It’s a bomb(e) and not in a good way

Kitchen pay back may not be an urban myth. But this story also highlights that there are customers who seem to revel in causing a fuss, where nothing the wait or kitchen staff can do that’s okay. Who knows, it may be the prevalence of this customer that’s causes the calcification of weary staff unable to sift through feedback for something useful.But This Girl there is more feedback left unsaid than said or heard.

There are plenty of wait staff whose eyes glaze over when you reply to their question, you know they’re just going through the motions. Worse still is when staff stumble over the sought after advice defending it, or not responding at all. Now that’s awkward.
Rest assured, I have been asked for feedback where I felt okay about providing it and felt it was listened to.
Inspired by thinking about this post I sent the Lovely Deputy away from the counter so I could forensically unpick the dessert he’d ordered for me and paid $14 for. Touted as Bombe Alaska, this deconstructed minimalism consisted of tasteless ice cream frozen in a jar so hard you needed an icepick to pries it out. The crown of meringue was so vapid in sugar content, it slipped off the top of the jar and disintegrated on the plate. The accompanying shortbread biscuit was errr…okay. Hmmm….

Of course, I didn’t use the words ‘vapid’ or ‘icepick’ in my feedback and I kept smiling and reassuringly told our hostess that it was a great venue with a great menu, this however, was a distraction they didn’t need. Three weeks later they still had it on the menu. Of course, I don’t know if the kitchen every received the feedback.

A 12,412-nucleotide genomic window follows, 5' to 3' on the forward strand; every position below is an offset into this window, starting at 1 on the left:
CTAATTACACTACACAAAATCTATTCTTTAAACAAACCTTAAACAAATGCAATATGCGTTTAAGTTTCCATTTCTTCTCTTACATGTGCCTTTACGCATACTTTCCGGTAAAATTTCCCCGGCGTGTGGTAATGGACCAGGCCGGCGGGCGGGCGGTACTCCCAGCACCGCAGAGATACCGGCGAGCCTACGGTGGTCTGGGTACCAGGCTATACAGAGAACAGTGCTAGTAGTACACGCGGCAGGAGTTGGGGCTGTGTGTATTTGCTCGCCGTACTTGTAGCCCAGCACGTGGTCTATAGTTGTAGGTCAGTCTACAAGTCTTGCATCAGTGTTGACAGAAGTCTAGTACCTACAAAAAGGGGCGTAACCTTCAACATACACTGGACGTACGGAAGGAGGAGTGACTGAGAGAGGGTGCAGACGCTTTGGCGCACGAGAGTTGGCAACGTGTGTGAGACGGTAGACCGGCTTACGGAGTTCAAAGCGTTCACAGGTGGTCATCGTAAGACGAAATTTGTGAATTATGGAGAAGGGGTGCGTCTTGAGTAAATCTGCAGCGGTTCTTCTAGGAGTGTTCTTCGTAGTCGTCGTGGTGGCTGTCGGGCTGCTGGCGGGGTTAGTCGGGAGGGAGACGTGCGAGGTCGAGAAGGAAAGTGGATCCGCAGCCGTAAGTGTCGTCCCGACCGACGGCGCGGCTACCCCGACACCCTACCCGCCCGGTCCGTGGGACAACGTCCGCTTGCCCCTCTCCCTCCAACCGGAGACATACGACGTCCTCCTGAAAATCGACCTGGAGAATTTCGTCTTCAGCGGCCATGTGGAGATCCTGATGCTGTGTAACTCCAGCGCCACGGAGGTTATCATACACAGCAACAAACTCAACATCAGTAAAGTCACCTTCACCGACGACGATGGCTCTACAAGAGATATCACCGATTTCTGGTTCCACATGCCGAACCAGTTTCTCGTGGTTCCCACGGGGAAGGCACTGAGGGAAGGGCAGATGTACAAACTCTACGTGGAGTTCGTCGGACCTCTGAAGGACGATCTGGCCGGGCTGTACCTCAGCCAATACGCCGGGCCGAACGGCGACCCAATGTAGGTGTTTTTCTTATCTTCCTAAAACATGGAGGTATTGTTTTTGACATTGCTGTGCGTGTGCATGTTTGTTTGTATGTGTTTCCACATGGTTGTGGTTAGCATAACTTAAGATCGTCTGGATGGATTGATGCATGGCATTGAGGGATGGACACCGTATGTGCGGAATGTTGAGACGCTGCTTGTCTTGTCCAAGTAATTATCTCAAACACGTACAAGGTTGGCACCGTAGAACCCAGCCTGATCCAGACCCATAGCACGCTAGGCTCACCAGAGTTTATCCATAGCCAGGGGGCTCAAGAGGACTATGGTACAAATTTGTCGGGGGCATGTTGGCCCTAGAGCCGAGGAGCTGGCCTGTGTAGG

It’s not deconstructed, but it is Bombe Alaska.
Chef and Steward frets that criticism will demoralise staff. After all, chefs are people too! Capser lost his job and his reputation albeit briefly, and the recent experience noted in the previous post suggests it can have greater implications for a business.
But whether that criticism is online or old fashion talk, it seems there are some principles that should guide chef, restaurateur, food blogger and customer alike. Here it goes:
Be polite and respectful  Your table attendant or maître de might be front of house but they didn’t cook you meal. They probably get paid less than you do. A little kindness will help get your point across most effectively. No one likes a customer who throws their weight around. Reflect on how you feel when you get criticism. Whether you’re face to face or tweeting, be considered in your